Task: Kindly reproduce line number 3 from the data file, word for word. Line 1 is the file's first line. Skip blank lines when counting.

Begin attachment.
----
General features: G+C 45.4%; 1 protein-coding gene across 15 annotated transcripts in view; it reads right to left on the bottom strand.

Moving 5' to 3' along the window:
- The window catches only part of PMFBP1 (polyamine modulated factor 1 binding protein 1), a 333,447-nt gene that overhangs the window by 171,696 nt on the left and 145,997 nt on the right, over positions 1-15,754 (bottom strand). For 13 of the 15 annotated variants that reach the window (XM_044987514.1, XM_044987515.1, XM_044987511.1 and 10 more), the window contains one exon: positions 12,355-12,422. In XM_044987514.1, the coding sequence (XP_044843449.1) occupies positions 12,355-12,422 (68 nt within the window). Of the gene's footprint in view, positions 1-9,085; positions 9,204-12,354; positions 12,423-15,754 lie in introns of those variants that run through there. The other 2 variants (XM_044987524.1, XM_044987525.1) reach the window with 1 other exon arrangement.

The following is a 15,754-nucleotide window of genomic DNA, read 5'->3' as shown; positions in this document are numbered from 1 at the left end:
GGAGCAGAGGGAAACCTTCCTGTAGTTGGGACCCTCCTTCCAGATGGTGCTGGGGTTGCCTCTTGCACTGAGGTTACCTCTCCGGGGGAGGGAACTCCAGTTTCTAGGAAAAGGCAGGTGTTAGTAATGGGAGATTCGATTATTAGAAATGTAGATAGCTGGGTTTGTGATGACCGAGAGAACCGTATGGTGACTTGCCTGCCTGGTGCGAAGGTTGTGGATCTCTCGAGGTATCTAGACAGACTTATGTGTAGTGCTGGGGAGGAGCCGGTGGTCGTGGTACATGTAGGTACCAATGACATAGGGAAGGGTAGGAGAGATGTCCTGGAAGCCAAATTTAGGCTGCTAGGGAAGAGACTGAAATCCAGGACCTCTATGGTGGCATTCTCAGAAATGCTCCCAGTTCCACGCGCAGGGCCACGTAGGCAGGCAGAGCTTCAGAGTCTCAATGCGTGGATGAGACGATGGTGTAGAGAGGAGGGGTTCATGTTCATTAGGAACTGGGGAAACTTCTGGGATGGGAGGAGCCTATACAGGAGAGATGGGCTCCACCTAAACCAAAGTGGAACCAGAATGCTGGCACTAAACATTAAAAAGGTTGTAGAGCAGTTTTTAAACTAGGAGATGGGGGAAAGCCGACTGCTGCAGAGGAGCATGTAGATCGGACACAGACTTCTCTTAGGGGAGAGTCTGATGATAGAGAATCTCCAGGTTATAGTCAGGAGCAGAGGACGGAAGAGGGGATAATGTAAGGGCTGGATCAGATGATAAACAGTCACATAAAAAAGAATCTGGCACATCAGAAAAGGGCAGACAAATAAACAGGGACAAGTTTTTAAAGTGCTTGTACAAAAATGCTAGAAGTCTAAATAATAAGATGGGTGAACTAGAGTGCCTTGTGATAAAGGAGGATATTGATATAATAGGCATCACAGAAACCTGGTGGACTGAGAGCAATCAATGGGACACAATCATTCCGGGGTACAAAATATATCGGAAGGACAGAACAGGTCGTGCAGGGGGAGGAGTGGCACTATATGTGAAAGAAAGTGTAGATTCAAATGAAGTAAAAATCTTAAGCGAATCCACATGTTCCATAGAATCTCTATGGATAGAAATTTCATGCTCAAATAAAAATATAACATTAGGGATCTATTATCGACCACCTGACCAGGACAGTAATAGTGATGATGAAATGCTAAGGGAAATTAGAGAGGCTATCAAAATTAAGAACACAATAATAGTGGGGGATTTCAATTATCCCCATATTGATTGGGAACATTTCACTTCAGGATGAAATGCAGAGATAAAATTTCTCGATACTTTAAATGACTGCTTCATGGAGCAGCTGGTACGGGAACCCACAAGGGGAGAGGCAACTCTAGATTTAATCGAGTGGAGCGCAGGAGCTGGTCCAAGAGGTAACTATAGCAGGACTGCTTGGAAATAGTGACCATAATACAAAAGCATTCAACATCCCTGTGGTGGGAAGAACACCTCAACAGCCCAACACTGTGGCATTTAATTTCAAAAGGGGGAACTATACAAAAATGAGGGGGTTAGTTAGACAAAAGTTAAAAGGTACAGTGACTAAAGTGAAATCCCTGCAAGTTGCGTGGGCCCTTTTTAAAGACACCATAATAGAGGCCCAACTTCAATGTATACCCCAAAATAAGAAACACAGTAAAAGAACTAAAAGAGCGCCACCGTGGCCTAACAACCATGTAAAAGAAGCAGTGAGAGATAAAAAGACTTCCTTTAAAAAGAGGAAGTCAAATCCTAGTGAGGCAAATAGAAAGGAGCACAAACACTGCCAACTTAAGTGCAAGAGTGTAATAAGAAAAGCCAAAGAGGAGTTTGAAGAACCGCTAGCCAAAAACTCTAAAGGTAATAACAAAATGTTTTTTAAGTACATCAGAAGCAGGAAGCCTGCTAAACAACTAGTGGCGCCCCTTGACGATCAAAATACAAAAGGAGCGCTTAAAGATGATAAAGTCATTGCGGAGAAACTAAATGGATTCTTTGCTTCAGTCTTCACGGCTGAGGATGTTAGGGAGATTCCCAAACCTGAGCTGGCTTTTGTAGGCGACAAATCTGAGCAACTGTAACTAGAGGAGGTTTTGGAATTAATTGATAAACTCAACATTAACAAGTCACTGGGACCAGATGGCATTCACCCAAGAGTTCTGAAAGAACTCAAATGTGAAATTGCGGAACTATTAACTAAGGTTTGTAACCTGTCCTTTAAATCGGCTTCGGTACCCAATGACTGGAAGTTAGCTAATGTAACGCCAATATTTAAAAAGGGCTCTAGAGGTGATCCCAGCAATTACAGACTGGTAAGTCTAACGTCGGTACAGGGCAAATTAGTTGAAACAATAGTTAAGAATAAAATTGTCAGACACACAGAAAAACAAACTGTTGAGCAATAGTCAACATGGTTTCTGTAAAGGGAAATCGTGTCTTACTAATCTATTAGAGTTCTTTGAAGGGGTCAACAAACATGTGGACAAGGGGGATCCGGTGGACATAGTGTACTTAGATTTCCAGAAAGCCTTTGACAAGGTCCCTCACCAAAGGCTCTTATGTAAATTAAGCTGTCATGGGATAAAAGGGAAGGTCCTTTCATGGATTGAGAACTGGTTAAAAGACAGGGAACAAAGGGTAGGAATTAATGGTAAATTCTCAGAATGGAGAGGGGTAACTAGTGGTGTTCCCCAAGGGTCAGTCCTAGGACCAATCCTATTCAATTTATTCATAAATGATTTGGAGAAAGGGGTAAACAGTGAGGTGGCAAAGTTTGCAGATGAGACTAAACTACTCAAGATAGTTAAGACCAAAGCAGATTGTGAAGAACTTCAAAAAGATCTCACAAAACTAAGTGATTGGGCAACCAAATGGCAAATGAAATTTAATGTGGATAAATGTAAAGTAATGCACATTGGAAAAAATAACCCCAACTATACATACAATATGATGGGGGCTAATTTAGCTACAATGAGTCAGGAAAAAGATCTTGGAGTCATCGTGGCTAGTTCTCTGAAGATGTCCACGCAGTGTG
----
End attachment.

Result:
- The window catches only part of PMFBP1 (polyamine modulated factor 1 binding protein 1), a 333,447-nt gene that overhangs the window by 171,696 nt on the left and 145,997 nt on the right, over positions 1-15,754 (bottom strand). For 13 of the 15 annotated variants that reach the window (XM_044987514.1, XM_044987515.1, XM_044987511.1 and 10 more), the window contains one exon: positions 12,355-12,422. In XM_044987514.1, the coding sequence (XP_044843449.1) occupies positions 12,355-12,422 (68 nt within the window). Of the gene's footprint in view, positions 1-9,085; positions 9,204-12,354; positions 12,423-15,754 lie in introns of those variants that run through there. The other 2 variants (XM_044987524.1, XM_044987525.1) reach the window with 1 other exon arrangement.